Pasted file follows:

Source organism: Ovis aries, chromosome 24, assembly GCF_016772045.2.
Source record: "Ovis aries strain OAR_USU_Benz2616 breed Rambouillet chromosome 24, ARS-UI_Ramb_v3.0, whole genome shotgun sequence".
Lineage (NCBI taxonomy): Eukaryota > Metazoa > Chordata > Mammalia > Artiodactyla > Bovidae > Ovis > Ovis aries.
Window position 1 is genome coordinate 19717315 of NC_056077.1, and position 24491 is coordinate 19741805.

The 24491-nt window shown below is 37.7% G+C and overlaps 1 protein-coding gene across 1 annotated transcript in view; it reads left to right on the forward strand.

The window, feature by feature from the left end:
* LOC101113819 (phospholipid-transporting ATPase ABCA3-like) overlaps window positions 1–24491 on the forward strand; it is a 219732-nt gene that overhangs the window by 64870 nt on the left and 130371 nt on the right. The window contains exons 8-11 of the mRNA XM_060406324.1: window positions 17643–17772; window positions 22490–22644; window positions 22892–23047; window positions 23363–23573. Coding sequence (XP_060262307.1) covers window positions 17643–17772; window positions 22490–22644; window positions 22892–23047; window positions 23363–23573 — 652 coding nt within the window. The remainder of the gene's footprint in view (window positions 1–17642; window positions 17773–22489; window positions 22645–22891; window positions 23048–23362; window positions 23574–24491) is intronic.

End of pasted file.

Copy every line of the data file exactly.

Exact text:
Source organism: Ovis aries, chromosome 24, assembly GCF_016772045.2.
Source record: "Ovis aries strain OAR_USU_Benz2616 breed Rambouillet chromosome 24, ARS-UI_Ramb_v3.0, whole genome shotgun sequence".
Lineage (NCBI taxonomy): Eukaryota > Metazoa > Chordata > Mammalia > Artiodactyla > Bovidae > Ovis > Ovis aries.
Window position 1 is genome coordinate 19717315 of NC_056077.1, and position 24491 is coordinate 19741805.

The 24491-nt window shown below is 37.7% G+C and overlaps 1 protein-coding gene across 1 annotated transcript in view; it reads left to right on the forward strand.

The window, feature by feature from the left end:
* LOC101113819 (phospholipid-transporting ATPase ABCA3-like) overlaps window positions 1–24491 on the forward strand; it is a 219732-nt gene that overhangs the window by 64870 nt on the left and 130371 nt on the right. The window contains exons 8-11 of the mRNA XM_060406324.1: window positions 17643–17772; window positions 22490–22644; window positions 22892–23047; window positions 23363–23573. Coding sequence (XP_060262307.1) covers window positions 17643–17772; window positions 22490–22644; window positions 22892–23047; window positions 23363–23573 — 652 coding nt within the window. The remainder of the gene's footprint in view (window positions 1–17642; window positions 17773–22489; window positions 22645–22891; window positions 23048–23362; window positions 23574–24491) is intronic.